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Witchcraft ban ends in Zimbabwe - BBC

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  • Bouwe van der Eems
    *Zimbabwe has unbanned the practice of witchcraft, repealing legislation dating back to colonial rule.* From July the government acknowledges that supernatural
    Message 1 of 1 , Jul 2, 2006
      *Zimbabwe has unbanned the practice of witchcraft, repealing legislation
      dating back to colonial rule.*

      From July the government acknowledges that supernatural powers exists -
      but prohibits the use of magic to cause someone harm.

      In 1899, colonial settlers made it a crime to accuse someone of being a
      witch or wizard - wary of the witch hunts in Europe a few centuries
      earlier which saw many people burned at the stake after such accusations.

      But to most Zimbabweans, especially those who grew up in the rural
      areas, it has been absurd to say that the supernatural does not exist.

      In fact, it is not hard to find vivid stories about the use of magic.

      Alfred, for example, believes that he was bewitched at work some years
      ago, making him partly bald.

      He described how after supper one evening as he and his wife were
      retiring to bed his hair disappeared.

      "When my wife came into the bedroom she look at me and said, 'What
      happened to your hair? Where's it gone?'

      "She saw a bald patch from the forehead going back on the side of the
      head. There was no trace of it," he says.

      He spent seven months visiting traditional healers to make it grow back.

      "She made some incisions round the bald patch, put some powdery muti
      (medicine) and lo and behold within a few day the hair had grown."


      There are many other accounts of the use of magic, and the new law
      effectively legitimises many practices of traditional healers.

      These include rolling bones to foretell the future, divination, attempts
      to communicate with the dead, using muti - traditional powders and
      fetishes - to ensure the desired sex of a child.

      But there will be some legal grey areas, like whether it is legal for a
      husband to place some charms in his bedroom - charms that may injure his
      wife if she is unfaithful.

      Professor Claude Mararikei - a sociologist and the chairman of
      Zimbabwe's Traditional Medical Practitioner's Council - argues that
      witchcraft has some positive benefits in the modern world.

      He cites the example of a man who stole some bewitched cement that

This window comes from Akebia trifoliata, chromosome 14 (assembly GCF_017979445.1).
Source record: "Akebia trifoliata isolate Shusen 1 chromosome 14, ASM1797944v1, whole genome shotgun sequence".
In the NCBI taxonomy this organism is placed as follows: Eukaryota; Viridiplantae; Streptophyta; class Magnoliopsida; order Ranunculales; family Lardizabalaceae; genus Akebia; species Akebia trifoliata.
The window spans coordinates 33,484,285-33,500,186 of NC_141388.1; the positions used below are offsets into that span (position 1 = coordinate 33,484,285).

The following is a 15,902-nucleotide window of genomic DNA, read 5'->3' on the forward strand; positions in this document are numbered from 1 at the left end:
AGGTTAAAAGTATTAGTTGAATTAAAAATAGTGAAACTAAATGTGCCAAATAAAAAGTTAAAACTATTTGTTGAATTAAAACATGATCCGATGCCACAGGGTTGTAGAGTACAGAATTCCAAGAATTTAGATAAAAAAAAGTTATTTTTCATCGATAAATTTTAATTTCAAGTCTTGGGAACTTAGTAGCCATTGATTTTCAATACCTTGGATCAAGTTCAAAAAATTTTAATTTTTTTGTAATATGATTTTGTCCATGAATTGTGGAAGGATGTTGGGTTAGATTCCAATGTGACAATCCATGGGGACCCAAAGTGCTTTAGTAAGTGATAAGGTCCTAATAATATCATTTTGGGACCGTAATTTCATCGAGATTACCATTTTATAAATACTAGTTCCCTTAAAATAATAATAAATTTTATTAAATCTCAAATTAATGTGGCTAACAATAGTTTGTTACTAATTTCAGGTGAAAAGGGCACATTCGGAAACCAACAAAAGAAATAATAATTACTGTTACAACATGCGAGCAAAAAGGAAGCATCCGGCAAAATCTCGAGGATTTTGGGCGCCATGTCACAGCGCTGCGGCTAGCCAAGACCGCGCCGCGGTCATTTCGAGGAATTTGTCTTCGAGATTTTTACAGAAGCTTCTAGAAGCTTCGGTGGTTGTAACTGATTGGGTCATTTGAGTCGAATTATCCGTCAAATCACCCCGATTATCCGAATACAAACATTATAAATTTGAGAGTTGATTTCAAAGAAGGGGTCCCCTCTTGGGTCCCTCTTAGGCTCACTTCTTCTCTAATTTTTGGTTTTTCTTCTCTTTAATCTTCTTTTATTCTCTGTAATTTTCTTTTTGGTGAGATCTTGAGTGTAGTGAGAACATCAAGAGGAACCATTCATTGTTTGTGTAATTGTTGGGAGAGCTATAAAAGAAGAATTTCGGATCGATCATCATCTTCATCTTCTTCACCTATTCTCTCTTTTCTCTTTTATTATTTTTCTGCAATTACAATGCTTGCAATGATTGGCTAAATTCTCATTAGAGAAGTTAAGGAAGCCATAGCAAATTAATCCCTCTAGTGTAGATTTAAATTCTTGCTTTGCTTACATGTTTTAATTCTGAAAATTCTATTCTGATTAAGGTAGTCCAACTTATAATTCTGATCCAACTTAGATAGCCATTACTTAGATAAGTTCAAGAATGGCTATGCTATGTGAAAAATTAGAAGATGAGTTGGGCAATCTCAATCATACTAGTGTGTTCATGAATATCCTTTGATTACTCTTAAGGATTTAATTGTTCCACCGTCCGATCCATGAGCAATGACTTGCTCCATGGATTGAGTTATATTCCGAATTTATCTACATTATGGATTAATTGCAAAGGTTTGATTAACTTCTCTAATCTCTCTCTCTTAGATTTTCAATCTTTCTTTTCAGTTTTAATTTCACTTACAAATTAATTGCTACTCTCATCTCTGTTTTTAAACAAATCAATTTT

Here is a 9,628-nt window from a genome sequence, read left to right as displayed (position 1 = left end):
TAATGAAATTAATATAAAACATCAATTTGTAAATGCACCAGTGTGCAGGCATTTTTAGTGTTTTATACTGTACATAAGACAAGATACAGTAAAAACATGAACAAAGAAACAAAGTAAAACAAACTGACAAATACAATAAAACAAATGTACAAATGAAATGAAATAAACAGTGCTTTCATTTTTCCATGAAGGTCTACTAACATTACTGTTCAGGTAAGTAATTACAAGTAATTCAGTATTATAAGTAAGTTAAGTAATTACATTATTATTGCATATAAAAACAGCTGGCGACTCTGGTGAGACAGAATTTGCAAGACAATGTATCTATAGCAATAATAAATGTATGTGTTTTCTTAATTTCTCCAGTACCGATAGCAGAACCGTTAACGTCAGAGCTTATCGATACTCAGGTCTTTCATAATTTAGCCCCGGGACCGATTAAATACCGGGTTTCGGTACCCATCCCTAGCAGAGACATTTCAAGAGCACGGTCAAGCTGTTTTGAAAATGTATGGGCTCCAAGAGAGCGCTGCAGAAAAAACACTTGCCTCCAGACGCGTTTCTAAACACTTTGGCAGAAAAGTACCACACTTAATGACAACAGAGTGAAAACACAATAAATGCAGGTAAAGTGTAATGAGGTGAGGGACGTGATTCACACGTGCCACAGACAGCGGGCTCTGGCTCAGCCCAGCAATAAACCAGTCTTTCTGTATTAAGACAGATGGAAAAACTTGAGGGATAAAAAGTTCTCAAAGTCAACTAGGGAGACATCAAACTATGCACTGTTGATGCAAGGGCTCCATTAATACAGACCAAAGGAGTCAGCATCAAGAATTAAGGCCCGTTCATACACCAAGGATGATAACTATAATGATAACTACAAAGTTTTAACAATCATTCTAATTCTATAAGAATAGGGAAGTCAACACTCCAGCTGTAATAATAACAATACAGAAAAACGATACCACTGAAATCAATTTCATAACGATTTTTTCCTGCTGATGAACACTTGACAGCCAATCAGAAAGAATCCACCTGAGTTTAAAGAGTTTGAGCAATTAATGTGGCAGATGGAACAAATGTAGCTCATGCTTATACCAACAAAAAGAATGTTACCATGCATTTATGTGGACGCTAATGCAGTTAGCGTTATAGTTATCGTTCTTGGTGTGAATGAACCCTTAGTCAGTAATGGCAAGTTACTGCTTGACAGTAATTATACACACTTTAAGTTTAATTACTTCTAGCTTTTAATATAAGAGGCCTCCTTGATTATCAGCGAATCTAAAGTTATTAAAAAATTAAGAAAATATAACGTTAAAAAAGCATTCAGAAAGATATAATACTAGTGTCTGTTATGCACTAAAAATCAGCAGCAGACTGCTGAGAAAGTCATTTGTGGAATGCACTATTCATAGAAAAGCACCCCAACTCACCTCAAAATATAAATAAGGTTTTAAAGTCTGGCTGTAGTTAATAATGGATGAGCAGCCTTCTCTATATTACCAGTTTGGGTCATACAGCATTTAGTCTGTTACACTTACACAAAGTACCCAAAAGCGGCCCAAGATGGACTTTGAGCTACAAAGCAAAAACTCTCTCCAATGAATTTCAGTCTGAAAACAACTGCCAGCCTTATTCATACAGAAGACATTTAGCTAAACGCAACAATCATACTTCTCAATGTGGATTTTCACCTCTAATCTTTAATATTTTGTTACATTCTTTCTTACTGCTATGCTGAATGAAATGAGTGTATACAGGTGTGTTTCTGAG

became stuck to the thief's shoulders so he could not remove the bag.

      "So if you have that knowledge to capture a thief in a cattle kraal when
      he comes for the cows, well and good. It's like electrifying the fence
      round your house," he says.

      *'Waste of time'*

      Others believe that the country would be better off without elevating
      the supernatural.

      "I think it's a waste of time and energy. The urban areas are not really
      caught up in these supernatural issues," says social commentator Thomas

      "Claims of witchcraft need to be investigated instead of putting down
      every disorder in society that is taking in our society to witchcraft or
      modern magic," he adds.

      The church in Zimbabwe has always believed that witchcraft exists, but
      it has been careful to establish the source of such supernatural powers.

      "As Christians we've got to recognise that supernatural forces are good
      if they originate from God - now witchcraft is one of the things that
      originates from the Satanic world," says Reverend Roy Musasiwa who runs
      a theological college in the capital, Harare.

      The Witchcraft Suppression Act was used fairly frequently, but
      prosecuting someone under the new legislation may prove difficult.

      The new Criminal Law Codification and Reform Act will demand proof that
      a person has supernatural powers and that they are using them to harm

      "It's not going to be easy task," says Custom Kachambwa, a judge with
      years of experience in the legal field.

      He says witnesses will often be traditional healers, who could be
      accused of practising harmful magic in the future.

      But whatever the problems, the repealing of the witchcraft laws is
      another sign that Zimbabwe's government is continuing to move away from
      Western values and placing more emphasis on the country's own traditions.

      [Non-text portions of this message have been removed]
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